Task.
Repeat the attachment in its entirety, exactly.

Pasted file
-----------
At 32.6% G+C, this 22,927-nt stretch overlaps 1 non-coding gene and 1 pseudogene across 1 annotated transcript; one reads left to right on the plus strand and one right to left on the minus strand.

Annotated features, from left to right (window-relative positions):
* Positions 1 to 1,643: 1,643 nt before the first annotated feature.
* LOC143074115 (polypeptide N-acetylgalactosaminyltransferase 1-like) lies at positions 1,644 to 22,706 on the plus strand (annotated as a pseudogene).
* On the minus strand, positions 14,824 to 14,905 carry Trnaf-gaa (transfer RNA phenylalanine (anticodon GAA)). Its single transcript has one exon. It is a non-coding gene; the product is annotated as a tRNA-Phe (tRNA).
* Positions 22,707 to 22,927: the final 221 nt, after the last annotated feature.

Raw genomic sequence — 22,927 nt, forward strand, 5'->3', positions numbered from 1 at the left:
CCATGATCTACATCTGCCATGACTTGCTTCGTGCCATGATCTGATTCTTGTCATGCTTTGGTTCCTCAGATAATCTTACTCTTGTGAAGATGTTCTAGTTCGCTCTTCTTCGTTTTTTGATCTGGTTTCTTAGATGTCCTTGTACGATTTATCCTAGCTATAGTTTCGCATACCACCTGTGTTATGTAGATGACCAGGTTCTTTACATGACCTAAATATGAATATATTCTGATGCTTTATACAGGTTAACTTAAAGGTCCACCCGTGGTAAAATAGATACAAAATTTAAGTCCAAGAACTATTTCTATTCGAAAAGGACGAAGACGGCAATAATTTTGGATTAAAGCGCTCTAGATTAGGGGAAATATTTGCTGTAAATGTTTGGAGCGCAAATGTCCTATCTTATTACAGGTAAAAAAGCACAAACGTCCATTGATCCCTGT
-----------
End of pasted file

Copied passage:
At 32.6% G+C, this 22,927-nt stretch overlaps 1 non-coding gene and 1 pseudogene across 1 annotated transcript; one reads left to right on the plus strand and one right to left on the minus strand.

Annotated features, from left to right (window-relative positions):
* Positions 1 to 1,643: 1,643 nt before the first annotated feature.
* LOC143074115 (polypeptide N-acetylgalactosaminyltransferase 1-like) lies at positions 1,644 to 22,706 on the plus strand (annotated as a pseudogene).
* On the minus strand, positions 14,824 to 14,905 carry Trnaf-gaa (transfer RNA phenylalanine (anticodon GAA)). Its single transcript has one exon. It is a non-coding gene; the product is annotated as a tRNA-Phe (tRNA).
* Positions 22,707 to 22,927: the final 221 nt, after the last annotated feature.

Raw genomic sequence — 22,927 nt, forward strand, 5'->3', positions numbered from 1 at the left:
CCATGATCTACATCTGCCATGACTTGCTTCGTGCCATGATCTGATTCTTGTCATGCTTTGGTTCCTCAGATAATCTTACTCTTGTGAAGATGTTCTAGTTCGCTCTTCTTCGTTTTTTGATCTGGTTTCTTAGATGTCCTTGTACGATTTATCCTAGCTATAGTTTCGCATACCACCTGTGTTATGTAGATGACCAGGTTCTTTACATGACCTAAATATGAATATATTCTGATGCTTTATACAGGTTAACTTAAAGGTCCACCCGTGGTAAAATAGATACAAAATTTAAGTCCAAGAACTATTTCTATTCGAAAAGGACGAAGACGGCAATAATTTTGGATTAAAGCGCTCTAGATTAGGGGAAATATTTGCTGTAAATGTTTGGAGCGCAAATGTCCTATCTTATTACAGGTAAAAAAGCACAAACGTCCATTGATCCCTGT